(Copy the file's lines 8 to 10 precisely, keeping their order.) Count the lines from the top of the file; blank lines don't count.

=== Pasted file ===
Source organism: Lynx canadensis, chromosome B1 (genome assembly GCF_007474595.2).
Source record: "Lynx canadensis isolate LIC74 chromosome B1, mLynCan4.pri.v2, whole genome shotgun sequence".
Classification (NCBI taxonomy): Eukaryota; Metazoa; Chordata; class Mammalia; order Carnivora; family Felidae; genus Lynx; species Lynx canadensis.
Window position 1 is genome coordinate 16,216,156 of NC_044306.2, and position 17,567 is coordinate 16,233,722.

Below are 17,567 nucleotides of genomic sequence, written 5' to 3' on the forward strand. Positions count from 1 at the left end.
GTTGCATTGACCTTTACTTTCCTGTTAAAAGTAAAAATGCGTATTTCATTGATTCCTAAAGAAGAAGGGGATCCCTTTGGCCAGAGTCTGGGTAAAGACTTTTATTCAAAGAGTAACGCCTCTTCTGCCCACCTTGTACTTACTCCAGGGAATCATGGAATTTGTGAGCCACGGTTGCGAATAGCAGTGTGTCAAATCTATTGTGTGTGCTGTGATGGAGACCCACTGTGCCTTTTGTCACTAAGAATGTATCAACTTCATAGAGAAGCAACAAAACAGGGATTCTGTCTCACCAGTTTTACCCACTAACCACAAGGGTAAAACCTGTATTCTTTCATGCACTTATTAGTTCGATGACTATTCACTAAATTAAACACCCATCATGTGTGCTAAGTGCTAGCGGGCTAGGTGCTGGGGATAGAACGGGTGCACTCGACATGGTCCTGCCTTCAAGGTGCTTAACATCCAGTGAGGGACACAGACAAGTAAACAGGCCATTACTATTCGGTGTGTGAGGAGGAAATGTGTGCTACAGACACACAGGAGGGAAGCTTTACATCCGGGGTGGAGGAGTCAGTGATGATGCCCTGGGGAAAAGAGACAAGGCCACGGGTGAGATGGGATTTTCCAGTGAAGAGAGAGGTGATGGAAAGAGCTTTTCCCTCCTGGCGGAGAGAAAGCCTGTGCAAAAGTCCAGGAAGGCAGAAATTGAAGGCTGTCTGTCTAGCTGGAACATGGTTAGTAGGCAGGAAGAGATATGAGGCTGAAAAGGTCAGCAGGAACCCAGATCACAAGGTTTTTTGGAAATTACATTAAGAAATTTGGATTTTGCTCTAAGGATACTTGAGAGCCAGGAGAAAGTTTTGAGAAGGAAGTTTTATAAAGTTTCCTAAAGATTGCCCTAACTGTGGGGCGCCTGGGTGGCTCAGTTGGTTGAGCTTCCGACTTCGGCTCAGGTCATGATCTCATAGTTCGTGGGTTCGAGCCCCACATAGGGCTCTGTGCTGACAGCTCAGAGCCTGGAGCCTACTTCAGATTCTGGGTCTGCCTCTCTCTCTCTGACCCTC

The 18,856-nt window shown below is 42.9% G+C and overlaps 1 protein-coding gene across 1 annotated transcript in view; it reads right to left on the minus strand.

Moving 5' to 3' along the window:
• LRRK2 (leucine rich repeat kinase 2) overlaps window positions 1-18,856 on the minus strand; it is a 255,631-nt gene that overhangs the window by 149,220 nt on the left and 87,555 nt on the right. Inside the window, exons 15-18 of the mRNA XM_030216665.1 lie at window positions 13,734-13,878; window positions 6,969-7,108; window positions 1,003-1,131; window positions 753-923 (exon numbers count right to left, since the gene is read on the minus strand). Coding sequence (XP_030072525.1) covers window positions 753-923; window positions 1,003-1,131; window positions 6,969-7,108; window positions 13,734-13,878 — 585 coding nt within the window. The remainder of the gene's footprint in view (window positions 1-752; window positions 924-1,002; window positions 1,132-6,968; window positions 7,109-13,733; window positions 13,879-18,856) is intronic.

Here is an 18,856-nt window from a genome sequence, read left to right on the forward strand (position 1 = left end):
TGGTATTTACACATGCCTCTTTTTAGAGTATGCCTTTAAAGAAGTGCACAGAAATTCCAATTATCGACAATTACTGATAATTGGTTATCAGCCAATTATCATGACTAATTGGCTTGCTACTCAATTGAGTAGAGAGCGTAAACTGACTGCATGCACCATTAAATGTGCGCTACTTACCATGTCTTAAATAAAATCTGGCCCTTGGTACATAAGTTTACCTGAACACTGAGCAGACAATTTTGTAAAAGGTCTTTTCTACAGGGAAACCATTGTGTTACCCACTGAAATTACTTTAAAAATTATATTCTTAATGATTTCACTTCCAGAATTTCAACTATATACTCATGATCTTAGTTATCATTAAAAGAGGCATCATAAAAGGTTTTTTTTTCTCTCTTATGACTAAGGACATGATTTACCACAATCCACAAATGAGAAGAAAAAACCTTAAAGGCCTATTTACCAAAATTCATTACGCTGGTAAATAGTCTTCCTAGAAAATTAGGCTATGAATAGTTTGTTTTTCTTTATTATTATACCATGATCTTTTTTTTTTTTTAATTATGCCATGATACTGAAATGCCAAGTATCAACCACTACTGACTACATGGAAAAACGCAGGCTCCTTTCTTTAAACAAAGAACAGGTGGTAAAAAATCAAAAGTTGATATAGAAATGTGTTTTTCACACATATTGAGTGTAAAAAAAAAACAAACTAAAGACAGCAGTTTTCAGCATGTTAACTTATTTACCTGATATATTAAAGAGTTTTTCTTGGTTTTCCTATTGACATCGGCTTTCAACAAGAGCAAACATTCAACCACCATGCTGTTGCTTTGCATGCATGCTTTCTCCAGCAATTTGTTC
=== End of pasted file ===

Moving 5' to 3' along the window:
• LRRK2 (leucine rich repeat kinase 2) overlaps window positions 1-18,856 on the minus strand; it is a 255,631-nt gene that overhangs the window by 149,220 nt on the left and 87,555 nt on the right. Inside the window, exons 15-18 of the mRNA XM_030216665.1 lie at window positions 13,734-13,878; window positions 6,969-7,108; window positions 1,003-1,131; window positions 753-923 (exon numbers count right to left, since the gene is read on the minus strand). Coding sequence (XP_030072525.1) covers window positions 753-923; window positions 1,003-1,131; window positions 6,969-7,108; window positions 13,734-13,878 — 585 coding nt within the window. The remainder of the gene's footprint in view (window positions 1-752; window positions 924-1,002; window positions 1,132-6,968; window positions 7,109-13,733; window positions 13,879-18,856) is intronic.

Here is an 18,856-nt window from a genome sequence, read left to right on the forward strand (position 1 = left end):